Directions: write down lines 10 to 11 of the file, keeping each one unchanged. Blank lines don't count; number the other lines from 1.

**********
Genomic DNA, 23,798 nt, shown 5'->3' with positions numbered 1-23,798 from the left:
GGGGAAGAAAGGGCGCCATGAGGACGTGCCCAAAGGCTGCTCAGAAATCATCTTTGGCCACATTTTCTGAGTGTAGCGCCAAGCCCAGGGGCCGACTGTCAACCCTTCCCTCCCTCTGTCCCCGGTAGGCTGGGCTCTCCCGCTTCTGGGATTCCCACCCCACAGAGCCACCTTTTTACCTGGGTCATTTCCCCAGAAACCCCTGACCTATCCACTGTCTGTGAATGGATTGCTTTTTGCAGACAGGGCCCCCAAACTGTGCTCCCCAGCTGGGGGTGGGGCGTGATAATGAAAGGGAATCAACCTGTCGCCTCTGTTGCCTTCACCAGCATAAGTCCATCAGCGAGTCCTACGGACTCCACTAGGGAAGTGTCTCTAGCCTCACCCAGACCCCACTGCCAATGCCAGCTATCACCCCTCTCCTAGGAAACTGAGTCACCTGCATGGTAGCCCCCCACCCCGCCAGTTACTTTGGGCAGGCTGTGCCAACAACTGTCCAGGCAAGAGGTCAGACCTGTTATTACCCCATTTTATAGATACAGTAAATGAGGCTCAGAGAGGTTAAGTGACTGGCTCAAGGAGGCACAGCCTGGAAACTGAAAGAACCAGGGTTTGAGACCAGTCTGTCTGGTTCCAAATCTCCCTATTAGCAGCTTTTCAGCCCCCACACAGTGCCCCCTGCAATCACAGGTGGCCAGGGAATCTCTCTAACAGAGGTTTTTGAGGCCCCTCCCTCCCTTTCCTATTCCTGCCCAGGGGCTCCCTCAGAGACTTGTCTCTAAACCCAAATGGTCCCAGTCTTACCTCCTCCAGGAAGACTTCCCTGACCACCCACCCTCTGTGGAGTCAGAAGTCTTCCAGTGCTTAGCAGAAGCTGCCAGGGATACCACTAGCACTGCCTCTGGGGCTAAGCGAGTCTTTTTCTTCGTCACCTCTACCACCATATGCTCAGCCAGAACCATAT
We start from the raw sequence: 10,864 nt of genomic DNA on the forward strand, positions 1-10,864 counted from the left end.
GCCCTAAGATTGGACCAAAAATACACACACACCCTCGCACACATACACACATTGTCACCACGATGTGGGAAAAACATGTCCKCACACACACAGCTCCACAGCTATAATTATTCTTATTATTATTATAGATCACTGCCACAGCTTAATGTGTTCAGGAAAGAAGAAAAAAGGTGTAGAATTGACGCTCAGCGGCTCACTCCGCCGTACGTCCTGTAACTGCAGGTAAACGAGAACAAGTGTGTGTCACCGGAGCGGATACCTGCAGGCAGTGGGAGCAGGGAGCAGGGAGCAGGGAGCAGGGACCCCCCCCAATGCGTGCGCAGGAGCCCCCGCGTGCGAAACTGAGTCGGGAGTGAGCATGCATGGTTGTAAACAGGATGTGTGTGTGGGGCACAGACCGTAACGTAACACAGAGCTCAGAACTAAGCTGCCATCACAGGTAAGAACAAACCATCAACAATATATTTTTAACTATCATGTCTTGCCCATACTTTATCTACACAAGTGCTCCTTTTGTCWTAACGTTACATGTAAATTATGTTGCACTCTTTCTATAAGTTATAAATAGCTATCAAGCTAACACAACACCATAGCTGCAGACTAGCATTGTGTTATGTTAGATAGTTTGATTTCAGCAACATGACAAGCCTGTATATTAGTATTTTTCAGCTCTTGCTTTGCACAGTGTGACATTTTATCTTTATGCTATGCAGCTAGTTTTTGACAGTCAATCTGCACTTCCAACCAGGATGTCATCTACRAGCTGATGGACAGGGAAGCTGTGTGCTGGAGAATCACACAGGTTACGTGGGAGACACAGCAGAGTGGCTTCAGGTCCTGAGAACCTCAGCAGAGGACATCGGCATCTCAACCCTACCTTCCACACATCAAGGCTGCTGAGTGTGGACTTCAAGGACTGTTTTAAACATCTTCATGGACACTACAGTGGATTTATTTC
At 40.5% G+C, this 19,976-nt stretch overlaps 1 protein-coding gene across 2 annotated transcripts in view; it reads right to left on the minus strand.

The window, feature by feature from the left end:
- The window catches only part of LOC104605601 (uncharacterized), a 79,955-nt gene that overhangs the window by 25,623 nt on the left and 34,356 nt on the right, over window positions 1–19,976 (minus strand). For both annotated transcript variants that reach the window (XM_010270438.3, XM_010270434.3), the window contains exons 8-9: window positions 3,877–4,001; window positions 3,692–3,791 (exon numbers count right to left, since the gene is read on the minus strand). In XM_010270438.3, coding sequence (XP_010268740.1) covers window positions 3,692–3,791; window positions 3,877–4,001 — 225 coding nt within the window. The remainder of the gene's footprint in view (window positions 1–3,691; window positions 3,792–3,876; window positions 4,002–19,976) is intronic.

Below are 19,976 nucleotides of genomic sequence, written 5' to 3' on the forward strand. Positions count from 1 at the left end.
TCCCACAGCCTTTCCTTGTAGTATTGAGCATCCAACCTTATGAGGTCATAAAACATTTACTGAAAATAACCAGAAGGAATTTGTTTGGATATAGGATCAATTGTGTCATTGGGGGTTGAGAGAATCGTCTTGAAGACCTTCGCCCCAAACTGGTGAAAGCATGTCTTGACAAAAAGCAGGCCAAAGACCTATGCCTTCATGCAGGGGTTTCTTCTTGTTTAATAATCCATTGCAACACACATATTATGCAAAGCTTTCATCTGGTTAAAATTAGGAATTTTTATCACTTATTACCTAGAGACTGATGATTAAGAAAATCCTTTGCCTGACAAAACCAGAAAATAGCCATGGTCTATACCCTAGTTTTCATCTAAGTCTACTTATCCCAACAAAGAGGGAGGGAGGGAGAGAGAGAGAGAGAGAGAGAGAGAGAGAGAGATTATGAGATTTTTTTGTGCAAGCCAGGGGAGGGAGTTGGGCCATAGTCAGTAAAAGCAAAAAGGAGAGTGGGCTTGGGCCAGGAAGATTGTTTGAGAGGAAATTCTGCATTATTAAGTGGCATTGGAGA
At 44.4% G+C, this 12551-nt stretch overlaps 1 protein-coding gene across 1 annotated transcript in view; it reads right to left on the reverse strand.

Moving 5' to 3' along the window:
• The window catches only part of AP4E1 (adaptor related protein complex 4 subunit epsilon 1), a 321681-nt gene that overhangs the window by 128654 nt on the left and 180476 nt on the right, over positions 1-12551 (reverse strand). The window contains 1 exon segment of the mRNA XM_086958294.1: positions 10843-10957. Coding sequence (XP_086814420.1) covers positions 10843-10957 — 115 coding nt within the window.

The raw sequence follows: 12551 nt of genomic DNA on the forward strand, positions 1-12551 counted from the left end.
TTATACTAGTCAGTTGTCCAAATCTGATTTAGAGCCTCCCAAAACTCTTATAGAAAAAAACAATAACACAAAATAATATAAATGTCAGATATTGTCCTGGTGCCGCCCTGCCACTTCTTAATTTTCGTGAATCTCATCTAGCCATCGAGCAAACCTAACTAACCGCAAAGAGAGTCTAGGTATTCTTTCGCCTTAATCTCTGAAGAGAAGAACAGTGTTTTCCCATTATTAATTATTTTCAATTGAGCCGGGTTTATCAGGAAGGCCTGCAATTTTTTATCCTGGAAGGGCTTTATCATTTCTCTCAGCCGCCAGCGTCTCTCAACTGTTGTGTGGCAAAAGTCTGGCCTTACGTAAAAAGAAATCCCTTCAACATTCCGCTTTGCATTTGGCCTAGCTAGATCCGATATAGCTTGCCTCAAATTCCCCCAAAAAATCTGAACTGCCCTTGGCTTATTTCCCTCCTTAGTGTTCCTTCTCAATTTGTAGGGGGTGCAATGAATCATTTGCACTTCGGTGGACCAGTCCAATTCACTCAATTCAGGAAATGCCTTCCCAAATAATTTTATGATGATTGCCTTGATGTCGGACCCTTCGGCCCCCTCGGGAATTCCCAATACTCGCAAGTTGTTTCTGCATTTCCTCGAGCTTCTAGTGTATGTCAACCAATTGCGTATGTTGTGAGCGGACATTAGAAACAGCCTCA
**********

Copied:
At 44.4% G+C, this 12551-nt stretch overlaps 1 protein-coding gene across 1 annotated transcript in view; it reads right to left on the reverse strand.

Moving 5' to 3' along the window: